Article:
Friday, August 3, 2018

Ashes and Entropy Story Spotlight: Ain't Much Pride by Nate Southard

Time for another ASHES AND ENTROPY Story Spotlight! Today's beacon of anti-hope shines on Nate Southard's "Ain't Much Pride." "Ain't Much Pride" is a nautical tale of a mob henchman and his boss and cohorts hiding out at sea from "the feds." But something unfathomable lurks beneath the water waiting for them and, like our anti-hero, it's hungry for more than just fish.

Nate Southard is the author of Bad Dogs, Porcelain, Will the Sun Ever Come Out Again?, Red Sky, Lights Out, and Just Like Hell.  When he isn’t writing scary stories, he’s probably cooking.  Usually Thai food or fried chicken.  He loves fried chicken.

Nate lives in Austin, Texas with his girlfriend, a dog, and two cats.  The cats are total assholes.

www.natesouthard.com

I've loved Nate's work ever since I first read his submission "Mouth" for Horror for Good back in 2011. He continues to write phenomenal raw and emotional pieces of brutal fiction and he was an obvious choice when I set out to make a list of authors to solicit for this collection. And unsurprisingly, he brought that same sense of brutal originality to ASHES AND ENTROPY with this story. So without further ado, here is the opening to "Ain't Much Pride":


Used to be, I loved fish. Tuna, swordfish, red snapper, striped bass—found me a chef who knew how to cook it, and I’d belly up. I’m not talking about deep frying catfish or beer-battered cod, either. Any goon can do that. Cooking a real piece of fish; that takes skill. Try to say I’m wrong, you get cuffed behind the ear. Hard.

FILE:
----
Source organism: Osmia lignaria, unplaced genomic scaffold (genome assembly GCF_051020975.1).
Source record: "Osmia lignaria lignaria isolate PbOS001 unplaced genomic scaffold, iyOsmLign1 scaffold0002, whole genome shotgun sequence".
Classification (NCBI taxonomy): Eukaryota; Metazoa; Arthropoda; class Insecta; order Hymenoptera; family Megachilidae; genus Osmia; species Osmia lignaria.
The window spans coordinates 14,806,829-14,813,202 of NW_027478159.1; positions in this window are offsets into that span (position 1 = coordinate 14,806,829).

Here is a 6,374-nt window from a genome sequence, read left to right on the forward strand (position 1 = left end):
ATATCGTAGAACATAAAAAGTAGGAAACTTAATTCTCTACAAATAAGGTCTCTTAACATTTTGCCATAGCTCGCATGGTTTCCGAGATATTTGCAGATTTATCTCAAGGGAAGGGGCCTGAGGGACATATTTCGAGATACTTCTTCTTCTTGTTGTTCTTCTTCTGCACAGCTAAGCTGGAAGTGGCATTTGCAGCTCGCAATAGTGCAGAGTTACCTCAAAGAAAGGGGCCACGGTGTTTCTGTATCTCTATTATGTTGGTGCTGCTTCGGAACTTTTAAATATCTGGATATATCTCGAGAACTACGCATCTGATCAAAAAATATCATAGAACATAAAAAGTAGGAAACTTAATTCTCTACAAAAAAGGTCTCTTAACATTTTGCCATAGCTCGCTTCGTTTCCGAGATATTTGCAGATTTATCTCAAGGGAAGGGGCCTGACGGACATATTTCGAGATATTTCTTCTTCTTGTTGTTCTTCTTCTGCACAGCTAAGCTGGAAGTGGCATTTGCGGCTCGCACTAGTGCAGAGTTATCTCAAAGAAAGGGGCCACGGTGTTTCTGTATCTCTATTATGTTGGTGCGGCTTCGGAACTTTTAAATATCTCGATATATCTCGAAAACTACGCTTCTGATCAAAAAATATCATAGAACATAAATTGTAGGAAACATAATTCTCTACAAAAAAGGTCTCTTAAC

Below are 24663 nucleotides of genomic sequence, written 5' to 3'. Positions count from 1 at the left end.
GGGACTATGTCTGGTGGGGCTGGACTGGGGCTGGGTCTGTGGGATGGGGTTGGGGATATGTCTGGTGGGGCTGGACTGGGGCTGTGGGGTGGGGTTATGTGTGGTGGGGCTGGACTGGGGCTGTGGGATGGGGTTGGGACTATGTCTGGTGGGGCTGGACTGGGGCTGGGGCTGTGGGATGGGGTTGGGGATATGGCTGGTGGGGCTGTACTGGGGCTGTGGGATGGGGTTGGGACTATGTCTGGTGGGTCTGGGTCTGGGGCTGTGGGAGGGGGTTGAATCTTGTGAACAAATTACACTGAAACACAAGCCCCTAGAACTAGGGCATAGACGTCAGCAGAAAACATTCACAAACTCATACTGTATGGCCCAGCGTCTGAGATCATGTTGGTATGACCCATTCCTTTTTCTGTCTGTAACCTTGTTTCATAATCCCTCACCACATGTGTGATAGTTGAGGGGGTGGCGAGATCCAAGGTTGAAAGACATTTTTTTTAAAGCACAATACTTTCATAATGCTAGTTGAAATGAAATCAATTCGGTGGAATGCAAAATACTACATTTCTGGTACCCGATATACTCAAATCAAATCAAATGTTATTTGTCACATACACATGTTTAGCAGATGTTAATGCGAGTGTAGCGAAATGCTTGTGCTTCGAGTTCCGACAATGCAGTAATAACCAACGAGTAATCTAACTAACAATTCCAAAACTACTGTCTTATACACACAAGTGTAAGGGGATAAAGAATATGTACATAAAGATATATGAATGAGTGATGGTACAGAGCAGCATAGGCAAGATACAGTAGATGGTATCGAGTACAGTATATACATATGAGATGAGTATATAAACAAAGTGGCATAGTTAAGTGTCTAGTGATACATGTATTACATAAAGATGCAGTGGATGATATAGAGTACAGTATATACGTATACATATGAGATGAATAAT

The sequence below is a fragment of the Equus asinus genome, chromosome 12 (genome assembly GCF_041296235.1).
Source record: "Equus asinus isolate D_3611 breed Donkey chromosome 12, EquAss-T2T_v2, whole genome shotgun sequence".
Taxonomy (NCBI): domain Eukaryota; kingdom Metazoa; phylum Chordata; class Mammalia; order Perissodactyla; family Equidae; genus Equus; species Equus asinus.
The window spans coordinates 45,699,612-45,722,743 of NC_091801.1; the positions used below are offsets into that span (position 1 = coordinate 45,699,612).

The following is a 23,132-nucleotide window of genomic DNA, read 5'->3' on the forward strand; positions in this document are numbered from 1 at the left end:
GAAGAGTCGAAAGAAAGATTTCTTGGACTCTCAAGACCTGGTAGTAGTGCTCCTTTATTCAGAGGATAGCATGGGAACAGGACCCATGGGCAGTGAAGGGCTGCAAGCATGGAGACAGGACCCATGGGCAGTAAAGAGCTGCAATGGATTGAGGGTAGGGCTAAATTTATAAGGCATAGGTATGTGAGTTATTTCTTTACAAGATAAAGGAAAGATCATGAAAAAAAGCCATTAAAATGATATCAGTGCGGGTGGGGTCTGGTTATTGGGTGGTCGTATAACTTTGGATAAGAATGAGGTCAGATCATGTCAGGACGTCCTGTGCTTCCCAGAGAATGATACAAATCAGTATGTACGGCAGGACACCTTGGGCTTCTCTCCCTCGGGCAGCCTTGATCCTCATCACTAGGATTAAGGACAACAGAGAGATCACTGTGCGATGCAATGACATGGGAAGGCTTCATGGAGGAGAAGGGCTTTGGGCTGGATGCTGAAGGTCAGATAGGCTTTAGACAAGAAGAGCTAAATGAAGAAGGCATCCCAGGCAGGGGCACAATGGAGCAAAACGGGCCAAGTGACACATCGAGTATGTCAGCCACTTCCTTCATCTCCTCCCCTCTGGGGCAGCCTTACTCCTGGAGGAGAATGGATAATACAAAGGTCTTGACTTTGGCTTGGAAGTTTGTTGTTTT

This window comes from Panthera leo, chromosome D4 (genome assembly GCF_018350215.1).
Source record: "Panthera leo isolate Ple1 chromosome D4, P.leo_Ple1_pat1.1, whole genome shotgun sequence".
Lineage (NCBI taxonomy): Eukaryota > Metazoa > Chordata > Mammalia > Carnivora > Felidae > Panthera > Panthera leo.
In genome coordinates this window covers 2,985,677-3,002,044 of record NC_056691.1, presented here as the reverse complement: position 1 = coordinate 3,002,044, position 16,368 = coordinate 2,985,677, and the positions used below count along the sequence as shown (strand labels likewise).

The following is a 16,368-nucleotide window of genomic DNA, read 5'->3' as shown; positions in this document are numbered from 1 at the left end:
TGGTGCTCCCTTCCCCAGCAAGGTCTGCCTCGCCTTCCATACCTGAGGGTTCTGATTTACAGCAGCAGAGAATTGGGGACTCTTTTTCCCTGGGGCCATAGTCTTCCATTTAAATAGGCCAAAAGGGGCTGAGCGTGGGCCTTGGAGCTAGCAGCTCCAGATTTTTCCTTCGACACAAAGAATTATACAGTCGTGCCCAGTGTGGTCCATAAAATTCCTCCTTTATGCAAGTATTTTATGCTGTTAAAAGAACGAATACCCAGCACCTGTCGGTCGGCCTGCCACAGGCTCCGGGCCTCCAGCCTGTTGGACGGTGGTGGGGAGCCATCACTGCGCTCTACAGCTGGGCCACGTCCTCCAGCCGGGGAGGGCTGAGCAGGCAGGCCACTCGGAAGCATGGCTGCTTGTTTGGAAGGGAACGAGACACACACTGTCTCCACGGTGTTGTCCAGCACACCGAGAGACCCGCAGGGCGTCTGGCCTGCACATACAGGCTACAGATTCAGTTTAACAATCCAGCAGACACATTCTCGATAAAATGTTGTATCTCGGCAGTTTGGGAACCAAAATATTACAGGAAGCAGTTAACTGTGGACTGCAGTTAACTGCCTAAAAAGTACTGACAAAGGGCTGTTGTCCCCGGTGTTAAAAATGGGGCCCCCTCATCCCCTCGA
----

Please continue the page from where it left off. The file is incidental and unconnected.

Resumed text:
Now? Man, I hate fish. The look, the smell, the taste. Jesus Christ. Makes me sick just to think about it. Seven months hiding out in international waters will do that to you, though. Don’t matter if you’re on a luxury yacht or not. No steak or pork or chicken on this floating tomb. Just fish. We eat what we got; we get more. It’s like the circle of life, except with a skeleton crew, couple of girls, a looming drug trafficking charge, and so much sea food it’ll grow you gills.
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Boss Wilburn sits in one of the yacht’s bigger rooms—I know crap about boats, but my guess is it’s a ballroom…maybe a dining room—in one of his better suits. Months without a dry cleaner have left it smudged with salt air, but he still suits up every Thursday. Says it’s important to keep things formal. He insists on formality while doing lines off Betty Numero Uno, whose name is Cynthia.
I stand in the corner, hands folded in front of my crotch like I need to piss. The 9mm is hard against my ribs, but I’m used to it.
Gregory reads him one of the latest encrypted emails. Wilburn receives one a week, no more, and he’s powerful enough to afford keeping a lawyer like Gregory on board to explain all of them. Back when boredom hadn’t chained him to a gold straw, he’d insisted this would keep us all safe and secure. I want a steak so bad I’ve been considering a Facebook account so I can display our location, maybe tag the Feds. Pretty sure they don’t serve fish in prison.
“Okay, yeah, sure,” Wilburn says. “Skip the pretty words and tell me what it means.”
“It means the Feds aren’t tossing the investigation,” Gregory says. “Another month, maybe, but for right now we’re staying put.”
“Fine with me. Ain’t it fine with you, Cindy?”
Cynthia giggles, her stomach spasming, and Wilburn holds up both hands. “Hold still, dammit! I got two lines left.”
“Sorry, Baby.” Her red hair lies in a perfect fan on the mahogany tabletop.
“It’s good, Sugar. We all so good.”
The lines disappear, and I dream of fried chicken.


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